To historians, the split between the churches of Rome and Constantinople in the year 1054 is known as the Great Schism. What emerged from that schism, of course, was the Roman Catholic Church in the west and the Orthodox Church in the east.

To the contemporary ear, the theological disputes that led the leaders of the Western and Eastern churches to excommunicate each other, nearly 1,000 years ago, seem impossibly arcane. One question, for instance, was whether or not the Eucharist should consist of leavened or unleavened bread. Yet in those days, such disputes were not arcane at all: religion was far more central back then. Indeed, if we think of religion as a form of identity—well, we all know how enduringly important identity is.

Not surprisingly, there was a geopolitical subtext to the doctrinal disputes: the Greeks in the east and the Latins in the west had long been rivals over trade and territory. In other words, in the Mediterranean world, diversity was not strength—it was a source of conflict.

It’s been that way ever since. In 1204, for example, crusaders from the west detoured from their supposed mission of liberating the Holy Land from the Muslims to besiege and sack their fellow Christians in Constantinople. Indeed, even today, the ramifications of the Great Schism are felt. No small part of the alienation of Russia from the west, for example, is traceable to that long-ago cleavage.

Today, another great schism seems to be happening, and it, too, has an ideological cause that may be seen through an almost theological lens. The flashpoint is the internet, that planetary hive-mind. As such, the internet, also known as the World Wide Web, is making a bid, in its way, to be compared to all the other transcendent belief systems—sacred, profane, and in between—that we’ve seen in human history. And yet it, too, seems headed for a schism.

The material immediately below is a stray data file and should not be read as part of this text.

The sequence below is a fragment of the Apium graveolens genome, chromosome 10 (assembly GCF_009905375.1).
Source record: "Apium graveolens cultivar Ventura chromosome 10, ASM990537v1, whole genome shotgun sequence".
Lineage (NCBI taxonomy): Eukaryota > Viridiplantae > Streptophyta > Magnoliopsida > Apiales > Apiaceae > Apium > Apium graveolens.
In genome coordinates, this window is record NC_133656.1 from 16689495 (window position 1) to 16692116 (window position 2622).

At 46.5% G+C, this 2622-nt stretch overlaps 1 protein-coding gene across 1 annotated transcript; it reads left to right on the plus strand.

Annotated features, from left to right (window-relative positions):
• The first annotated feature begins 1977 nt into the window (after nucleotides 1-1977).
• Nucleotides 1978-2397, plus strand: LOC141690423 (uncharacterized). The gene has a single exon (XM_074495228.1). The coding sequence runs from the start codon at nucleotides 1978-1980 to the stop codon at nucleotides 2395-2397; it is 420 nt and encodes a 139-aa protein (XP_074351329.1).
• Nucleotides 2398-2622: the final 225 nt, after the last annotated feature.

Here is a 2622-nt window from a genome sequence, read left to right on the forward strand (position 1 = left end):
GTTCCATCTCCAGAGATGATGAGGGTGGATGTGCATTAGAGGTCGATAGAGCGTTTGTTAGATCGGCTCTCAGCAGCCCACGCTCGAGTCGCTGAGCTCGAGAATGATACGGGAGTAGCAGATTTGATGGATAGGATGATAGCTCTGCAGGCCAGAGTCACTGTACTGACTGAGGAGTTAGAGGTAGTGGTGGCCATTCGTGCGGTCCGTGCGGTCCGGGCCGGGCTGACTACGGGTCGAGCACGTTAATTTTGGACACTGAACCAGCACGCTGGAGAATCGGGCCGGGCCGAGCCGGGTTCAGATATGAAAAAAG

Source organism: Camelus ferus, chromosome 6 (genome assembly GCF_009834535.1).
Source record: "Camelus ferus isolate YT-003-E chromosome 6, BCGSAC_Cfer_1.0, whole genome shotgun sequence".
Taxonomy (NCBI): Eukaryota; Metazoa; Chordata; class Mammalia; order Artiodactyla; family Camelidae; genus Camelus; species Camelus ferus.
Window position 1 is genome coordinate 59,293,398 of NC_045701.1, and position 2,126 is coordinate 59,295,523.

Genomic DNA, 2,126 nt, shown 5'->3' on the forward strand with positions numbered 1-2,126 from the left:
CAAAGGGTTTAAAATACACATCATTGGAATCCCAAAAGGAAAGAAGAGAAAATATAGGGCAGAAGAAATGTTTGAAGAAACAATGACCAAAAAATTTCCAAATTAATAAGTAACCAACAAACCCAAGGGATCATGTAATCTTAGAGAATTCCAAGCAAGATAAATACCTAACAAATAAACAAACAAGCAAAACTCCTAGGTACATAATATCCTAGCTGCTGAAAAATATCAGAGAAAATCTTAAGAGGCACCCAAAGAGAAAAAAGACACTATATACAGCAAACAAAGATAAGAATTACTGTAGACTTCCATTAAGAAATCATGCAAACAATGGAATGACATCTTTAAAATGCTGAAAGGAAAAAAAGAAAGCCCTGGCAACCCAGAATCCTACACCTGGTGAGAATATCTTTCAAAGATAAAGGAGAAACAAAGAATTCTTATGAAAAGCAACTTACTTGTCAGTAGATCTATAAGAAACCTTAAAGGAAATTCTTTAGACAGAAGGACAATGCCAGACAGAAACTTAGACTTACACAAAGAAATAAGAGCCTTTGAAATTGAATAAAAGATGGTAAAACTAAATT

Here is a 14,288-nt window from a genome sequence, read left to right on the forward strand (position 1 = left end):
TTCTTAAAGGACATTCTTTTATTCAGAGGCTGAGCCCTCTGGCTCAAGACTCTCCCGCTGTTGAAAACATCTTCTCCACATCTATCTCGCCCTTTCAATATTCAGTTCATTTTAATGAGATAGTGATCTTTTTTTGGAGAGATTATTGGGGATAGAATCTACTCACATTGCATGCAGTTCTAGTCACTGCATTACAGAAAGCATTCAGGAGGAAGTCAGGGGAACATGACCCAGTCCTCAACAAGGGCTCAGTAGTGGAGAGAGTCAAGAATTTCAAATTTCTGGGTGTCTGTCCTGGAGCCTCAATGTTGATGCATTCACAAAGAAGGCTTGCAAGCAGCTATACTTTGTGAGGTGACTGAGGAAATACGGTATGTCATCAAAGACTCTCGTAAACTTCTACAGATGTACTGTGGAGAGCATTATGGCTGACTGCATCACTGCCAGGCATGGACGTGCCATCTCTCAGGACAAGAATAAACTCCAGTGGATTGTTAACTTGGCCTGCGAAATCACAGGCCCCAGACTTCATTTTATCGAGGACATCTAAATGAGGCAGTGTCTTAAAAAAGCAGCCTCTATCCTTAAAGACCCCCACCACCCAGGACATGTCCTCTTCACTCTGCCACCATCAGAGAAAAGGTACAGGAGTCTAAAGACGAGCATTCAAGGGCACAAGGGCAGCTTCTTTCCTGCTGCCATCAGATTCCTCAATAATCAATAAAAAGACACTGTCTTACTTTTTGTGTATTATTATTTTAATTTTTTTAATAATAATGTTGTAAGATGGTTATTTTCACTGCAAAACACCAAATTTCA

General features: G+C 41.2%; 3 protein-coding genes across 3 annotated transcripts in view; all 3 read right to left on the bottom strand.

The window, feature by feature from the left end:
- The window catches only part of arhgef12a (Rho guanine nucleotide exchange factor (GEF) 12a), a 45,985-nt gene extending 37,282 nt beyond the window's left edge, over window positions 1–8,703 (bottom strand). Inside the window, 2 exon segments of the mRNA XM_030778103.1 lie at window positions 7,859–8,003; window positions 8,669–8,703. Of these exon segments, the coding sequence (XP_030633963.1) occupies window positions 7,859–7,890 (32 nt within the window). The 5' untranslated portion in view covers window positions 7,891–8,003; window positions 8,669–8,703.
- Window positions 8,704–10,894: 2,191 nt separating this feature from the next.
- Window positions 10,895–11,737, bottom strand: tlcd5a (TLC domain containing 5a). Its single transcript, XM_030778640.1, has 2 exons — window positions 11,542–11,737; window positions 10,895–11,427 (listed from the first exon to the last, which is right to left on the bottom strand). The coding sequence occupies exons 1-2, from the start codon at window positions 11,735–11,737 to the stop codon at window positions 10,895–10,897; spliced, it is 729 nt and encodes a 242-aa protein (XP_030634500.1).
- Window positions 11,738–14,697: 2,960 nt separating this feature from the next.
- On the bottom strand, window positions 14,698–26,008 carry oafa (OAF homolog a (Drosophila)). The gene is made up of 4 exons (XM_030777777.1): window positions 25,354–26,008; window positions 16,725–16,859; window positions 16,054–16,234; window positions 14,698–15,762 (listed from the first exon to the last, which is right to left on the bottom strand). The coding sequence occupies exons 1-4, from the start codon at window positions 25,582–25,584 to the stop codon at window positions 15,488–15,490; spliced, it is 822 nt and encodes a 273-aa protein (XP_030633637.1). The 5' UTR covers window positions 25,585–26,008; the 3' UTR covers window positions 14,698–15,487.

On September 20, Eric Schmidt, the former CEO of Google, was asked about the future of the internet, specifically the prospect of it splintering into smaller domains. Schmidt answered, “I think the most likely scenario now is not a splintering, but rather a bifurcation into a Chinese-led internet and a non-Chinese internet led by America.” In other words, it might no longer be the World Wide Web, but rather the Bifurcated Web, with the Great Firewall of China in between.

Schmidt added, “There’s a real danger that along with those products and services comes a different leadership regime from government, with censorship, controls, etc.” The most notorious of these controls come from China, and some of them seem bizarre, on the order of fighting over leavened or unleavened bread. For instance, the Chinese government has banned the image of Winnie the Pooh; it even for a time banned the letter “n.”

Here in the U.S., we haven’t yet plumbed the depths of what Silicon Valley has been censoring, de-platforming, and algorithmically manipulating. So while it’s impossible for an American to argue that China’s internet controls aren’t vastly more severe and sinister, it’s also impossible to know how future historians will judge these censorious activities.

In the meantime, we might speculate that the schism of the internet will carry us into unknown psychic territory. Most obviously, it seems destined to reverse the basic presumption of liberal thinking over the past few centuries, which held that the world was converging towards a parliament of man. As Schiller wrote in his famous 1785 poem “Ode to Joy”: “What custom’s sword has parted/ Beggars become princes’ brothers.”

We can look back on Schiller and conclude that he had simply secularized Christian teleology. And yet the sentiment was no less powerful as a result. Indeed plenty of Christians, too, believed that mankind—including man’s technology, starting with the printing press and mass education—would play a role in the joyous future to come.

One such was the Jesuit priest Teilhard de Chardin (1881-1955), who popularized the concept of the noosphere—that is, the common mind-space created by the evolving intellect of humanity. And from Teilhard it was only a short hop to the thinking of Marshall McLuhan (1911-1980), who popularized the idea of an electronic “global village.”